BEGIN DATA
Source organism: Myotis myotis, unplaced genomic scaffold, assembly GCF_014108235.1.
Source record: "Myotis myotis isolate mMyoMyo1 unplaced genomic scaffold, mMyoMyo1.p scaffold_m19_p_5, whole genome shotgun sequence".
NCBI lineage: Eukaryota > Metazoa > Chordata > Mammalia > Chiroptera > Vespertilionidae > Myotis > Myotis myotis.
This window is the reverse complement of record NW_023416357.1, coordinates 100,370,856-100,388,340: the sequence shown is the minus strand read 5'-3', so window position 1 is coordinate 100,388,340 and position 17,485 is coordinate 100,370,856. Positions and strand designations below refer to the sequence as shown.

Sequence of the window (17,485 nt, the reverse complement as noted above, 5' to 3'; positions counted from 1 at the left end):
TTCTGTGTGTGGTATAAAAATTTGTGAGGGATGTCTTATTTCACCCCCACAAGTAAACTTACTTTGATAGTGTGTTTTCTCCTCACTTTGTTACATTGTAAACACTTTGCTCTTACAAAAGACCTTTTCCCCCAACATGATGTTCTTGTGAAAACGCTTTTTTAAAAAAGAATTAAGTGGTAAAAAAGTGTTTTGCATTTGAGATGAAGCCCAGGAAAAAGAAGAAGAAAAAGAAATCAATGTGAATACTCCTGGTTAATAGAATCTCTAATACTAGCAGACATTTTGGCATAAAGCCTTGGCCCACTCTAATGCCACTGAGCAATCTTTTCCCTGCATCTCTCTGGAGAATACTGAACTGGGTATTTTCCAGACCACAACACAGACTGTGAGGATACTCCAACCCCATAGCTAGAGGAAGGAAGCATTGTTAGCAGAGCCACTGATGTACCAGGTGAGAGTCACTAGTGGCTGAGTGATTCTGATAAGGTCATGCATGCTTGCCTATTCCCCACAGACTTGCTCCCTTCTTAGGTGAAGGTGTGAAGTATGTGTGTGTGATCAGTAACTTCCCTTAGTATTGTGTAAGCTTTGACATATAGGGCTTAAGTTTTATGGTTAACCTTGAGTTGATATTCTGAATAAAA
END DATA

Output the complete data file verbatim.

Source organism: Myotis myotis, unplaced genomic scaffold, assembly GCF_014108235.1.
Source record: "Myotis myotis isolate mMyoMyo1 unplaced genomic scaffold, mMyoMyo1.p scaffold_m19_p_5, whole genome shotgun sequence".
NCBI lineage: Eukaryota > Metazoa > Chordata > Mammalia > Chiroptera > Vespertilionidae > Myotis > Myotis myotis.
This window is the reverse complement of record NW_023416357.1, coordinates 100,370,856-100,388,340: the sequence shown is the minus strand read 5'-3', so window position 1 is coordinate 100,388,340 and position 17,485 is coordinate 100,370,856. Positions and strand designations below refer to the sequence as shown.

Sequence of the window (17,485 nt, the reverse complement as noted above, 5' to 3'; positions counted from 1 at the left end):
TTCTGTGTGTGGTATAAAAATTTGTGAGGGATGTCTTATTTCACCCCCACAAGTAAACTTACTTTGATAGTGTGTTTTCTCCTCACTTTGTTACATTGTAAACACTTTGCTCTTACAAAAGACCTTTTCCCCCAACATGATGTTCTTGTGAAAACGCTTTTTTAAAAAAGAATTAAGTGGTAAAAAAGTGTTTTGCATTTGAGATGAAGCCCAGGAAAAAGAAGAAGAAAAAGAAATCAATGTGAATACTCCTGGTTAATAGAATCTCTAATACTAGCAGACATTTTGGCATAAAGCCTTGGCCCACTCTAATGCCACTGAGCAATCTTTTCCCTGCATCTCTCTGGAGAATACTGAACTGGGTATTTTCCAGACCACAACACAGACTGTGAGGATACTCCAACCCCATAGCTAGAGGAAGGAAGCATTGTTAGCAGAGCCACTGATGTACCAGGTGAGAGTCACTAGTGGCTGAGTGATTCTGATAAGGTCATGCATGCTTGCCTATTCCCCACAGACTTGCTCCCTTCTTAGGTGAAGGTGTGAAGTATGTGTGTGTGATCAGTAACTTCCCTTAGTATTGTGTAAGCTTTGACATATAGGGCTTAAGTTTTATGGTTAACCTTGAGTTGATATTCTGAATAAAA